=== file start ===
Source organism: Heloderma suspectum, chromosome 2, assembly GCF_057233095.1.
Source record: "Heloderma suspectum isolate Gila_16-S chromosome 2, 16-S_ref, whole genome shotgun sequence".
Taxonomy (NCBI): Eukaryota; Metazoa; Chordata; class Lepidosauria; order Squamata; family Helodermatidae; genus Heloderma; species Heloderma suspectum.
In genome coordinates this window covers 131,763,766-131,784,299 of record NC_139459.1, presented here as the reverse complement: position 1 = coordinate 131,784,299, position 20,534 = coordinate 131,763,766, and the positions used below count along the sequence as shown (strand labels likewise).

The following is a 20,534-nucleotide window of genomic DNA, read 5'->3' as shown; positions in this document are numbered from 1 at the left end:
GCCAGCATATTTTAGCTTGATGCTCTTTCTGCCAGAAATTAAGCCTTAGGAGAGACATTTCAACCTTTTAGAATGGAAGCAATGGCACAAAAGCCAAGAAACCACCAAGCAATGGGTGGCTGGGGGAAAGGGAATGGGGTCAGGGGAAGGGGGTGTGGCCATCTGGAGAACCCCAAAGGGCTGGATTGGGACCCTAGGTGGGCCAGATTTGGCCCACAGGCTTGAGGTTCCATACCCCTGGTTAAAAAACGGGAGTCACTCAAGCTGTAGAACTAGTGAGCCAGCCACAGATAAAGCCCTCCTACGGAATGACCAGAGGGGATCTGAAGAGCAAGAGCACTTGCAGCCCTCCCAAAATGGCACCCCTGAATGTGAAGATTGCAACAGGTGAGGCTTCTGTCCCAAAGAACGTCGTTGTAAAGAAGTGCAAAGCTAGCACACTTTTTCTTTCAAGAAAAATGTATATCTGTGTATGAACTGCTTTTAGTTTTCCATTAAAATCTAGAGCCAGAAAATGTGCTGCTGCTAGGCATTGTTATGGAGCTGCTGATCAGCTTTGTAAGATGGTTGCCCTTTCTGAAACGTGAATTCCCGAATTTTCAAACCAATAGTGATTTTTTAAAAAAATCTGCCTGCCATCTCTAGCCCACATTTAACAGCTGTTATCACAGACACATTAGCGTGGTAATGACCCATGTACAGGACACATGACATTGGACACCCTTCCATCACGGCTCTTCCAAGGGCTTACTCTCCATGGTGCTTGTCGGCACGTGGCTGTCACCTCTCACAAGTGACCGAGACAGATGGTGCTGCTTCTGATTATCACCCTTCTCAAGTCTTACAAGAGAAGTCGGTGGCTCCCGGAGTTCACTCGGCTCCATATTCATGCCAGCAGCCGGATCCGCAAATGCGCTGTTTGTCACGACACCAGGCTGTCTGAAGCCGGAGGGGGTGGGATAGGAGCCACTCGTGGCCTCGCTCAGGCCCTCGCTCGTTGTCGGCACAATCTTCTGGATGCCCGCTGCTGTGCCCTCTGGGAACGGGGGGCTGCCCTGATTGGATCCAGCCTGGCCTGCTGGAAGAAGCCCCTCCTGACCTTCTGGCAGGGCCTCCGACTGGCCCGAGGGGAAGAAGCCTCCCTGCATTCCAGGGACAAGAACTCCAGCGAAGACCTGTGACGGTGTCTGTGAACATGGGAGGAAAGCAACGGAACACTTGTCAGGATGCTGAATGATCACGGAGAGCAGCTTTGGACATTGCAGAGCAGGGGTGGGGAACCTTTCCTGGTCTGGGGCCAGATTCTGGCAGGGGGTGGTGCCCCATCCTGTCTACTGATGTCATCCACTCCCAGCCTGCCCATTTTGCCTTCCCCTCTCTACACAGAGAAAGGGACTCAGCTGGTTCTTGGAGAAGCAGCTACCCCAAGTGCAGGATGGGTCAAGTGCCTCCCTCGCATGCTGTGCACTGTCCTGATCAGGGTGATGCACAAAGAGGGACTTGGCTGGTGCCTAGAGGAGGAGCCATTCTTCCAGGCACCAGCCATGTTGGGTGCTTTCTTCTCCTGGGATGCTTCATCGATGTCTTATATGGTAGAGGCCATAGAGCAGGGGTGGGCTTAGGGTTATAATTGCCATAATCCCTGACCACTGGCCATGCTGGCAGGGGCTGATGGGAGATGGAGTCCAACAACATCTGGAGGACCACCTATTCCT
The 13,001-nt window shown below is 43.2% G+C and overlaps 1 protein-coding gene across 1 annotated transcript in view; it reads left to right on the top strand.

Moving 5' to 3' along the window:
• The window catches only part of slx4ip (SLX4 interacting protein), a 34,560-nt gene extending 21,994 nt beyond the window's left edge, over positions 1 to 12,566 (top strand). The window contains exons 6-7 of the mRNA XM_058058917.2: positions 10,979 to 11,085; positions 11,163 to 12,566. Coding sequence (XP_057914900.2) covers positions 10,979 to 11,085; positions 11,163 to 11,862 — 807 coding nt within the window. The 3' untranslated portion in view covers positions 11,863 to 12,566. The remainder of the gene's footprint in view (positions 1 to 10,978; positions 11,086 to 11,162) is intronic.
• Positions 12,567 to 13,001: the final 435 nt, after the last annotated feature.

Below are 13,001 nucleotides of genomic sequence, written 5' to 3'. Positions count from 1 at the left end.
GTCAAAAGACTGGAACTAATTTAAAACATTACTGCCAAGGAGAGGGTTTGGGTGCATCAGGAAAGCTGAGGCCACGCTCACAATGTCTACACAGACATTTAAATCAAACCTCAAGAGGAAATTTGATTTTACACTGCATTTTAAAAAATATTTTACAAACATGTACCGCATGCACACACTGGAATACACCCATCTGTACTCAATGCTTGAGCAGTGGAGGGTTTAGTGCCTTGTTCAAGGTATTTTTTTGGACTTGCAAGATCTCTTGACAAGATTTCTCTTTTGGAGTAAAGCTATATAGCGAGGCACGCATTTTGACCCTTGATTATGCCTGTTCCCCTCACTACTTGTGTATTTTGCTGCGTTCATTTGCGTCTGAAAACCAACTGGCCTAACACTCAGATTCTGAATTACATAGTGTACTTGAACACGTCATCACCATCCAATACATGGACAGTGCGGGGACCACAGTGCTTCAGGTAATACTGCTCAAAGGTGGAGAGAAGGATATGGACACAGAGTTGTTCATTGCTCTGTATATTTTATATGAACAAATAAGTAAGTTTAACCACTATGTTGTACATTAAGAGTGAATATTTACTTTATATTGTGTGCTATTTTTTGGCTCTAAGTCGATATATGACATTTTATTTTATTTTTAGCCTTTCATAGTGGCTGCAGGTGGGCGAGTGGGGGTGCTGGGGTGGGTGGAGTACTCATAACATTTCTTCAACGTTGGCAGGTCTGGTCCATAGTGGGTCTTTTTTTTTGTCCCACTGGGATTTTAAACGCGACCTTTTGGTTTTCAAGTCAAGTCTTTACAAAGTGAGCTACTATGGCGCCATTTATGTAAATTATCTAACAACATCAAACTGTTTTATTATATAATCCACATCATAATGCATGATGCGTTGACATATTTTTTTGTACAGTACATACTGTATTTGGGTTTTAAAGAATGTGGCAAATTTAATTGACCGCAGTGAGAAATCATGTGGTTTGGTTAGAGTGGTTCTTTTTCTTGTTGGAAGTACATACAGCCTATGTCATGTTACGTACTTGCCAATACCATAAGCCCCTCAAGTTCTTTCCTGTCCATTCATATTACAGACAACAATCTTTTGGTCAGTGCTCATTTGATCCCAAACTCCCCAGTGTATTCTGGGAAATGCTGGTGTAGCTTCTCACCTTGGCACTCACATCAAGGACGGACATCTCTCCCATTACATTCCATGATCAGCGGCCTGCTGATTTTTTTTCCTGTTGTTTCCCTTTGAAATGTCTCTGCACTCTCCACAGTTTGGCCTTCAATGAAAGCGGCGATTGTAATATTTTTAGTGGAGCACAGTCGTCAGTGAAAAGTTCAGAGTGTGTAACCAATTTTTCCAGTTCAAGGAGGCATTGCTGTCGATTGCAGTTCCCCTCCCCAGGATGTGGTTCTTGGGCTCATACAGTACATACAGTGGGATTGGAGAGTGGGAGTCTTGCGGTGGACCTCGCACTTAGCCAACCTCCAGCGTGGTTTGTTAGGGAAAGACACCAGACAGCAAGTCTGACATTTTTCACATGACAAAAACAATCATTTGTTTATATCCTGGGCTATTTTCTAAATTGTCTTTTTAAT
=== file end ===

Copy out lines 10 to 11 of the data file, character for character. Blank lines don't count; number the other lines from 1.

• Positions 12,567 to 13,001: the final 435 nt, after the last annotated feature.

Below are 13,001 nucleotides of genomic sequence, written 5' to 3'. Positions count from 1 at the left end.